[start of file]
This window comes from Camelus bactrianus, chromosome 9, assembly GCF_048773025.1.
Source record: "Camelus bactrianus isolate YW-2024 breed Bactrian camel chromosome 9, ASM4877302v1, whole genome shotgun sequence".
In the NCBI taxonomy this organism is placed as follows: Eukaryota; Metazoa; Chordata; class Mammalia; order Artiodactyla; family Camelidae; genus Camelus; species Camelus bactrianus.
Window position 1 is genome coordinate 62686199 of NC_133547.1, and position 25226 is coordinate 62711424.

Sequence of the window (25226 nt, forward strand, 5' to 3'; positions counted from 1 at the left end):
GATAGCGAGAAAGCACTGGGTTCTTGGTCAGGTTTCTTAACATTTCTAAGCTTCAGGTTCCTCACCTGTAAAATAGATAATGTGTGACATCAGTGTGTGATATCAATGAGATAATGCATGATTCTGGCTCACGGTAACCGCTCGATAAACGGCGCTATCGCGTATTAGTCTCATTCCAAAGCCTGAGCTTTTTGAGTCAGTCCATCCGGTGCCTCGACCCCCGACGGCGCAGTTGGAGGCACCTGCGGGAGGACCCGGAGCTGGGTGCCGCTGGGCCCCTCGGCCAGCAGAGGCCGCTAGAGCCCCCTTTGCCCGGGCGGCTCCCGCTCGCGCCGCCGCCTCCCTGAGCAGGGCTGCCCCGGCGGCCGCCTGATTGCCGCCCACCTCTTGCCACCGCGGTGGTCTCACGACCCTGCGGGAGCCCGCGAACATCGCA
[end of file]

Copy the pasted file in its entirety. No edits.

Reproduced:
This window comes from Camelus bactrianus, chromosome 9, assembly GCF_048773025.1.
Source record: "Camelus bactrianus isolate YW-2024 breed Bactrian camel chromosome 9, ASM4877302v1, whole genome shotgun sequence".
In the NCBI taxonomy this organism is placed as follows: Eukaryota; Metazoa; Chordata; class Mammalia; order Artiodactyla; family Camelidae; genus Camelus; species Camelus bactrianus.
Window position 1 is genome coordinate 62686199 of NC_133547.1, and position 25226 is coordinate 62711424.

Sequence of the window (25226 nt, forward strand, 5' to 3'; positions counted from 1 at the left end):
GATAGCGAGAAAGCACTGGGTTCTTGGTCAGGTTTCTTAACATTTCTAAGCTTCAGGTTCCTCACCTGTAAAATAGATAATGTGTGACATCAGTGTGTGATATCAATGAGATAATGCATGATTCTGGCTCACGGTAACCGCTCGATAAACGGCGCTATCGCGTATTAGTCTCATTCCAAAGCCTGAGCTTTTTGAGTCAGTCCATCCGGTGCCTCGACCCCCGACGGCGCAGTTGGAGGCACCTGCGGGAGGACCCGGAGCTGGGTGCCGCTGGGCCCCTCGGCCAGCAGAGGCCGCTAGAGCCCCCTTTGCCCGGGCGGCTCCCGCTCGCGCCGCCGCCTCCCTGAGCAGGGCTGCCCCGGCGGCCGCCTGATTGCCGCCCACCTCTTGCCACCGCGGTGGTCTCACGACCCTGCGGGAGCCCGCGAACATCGCA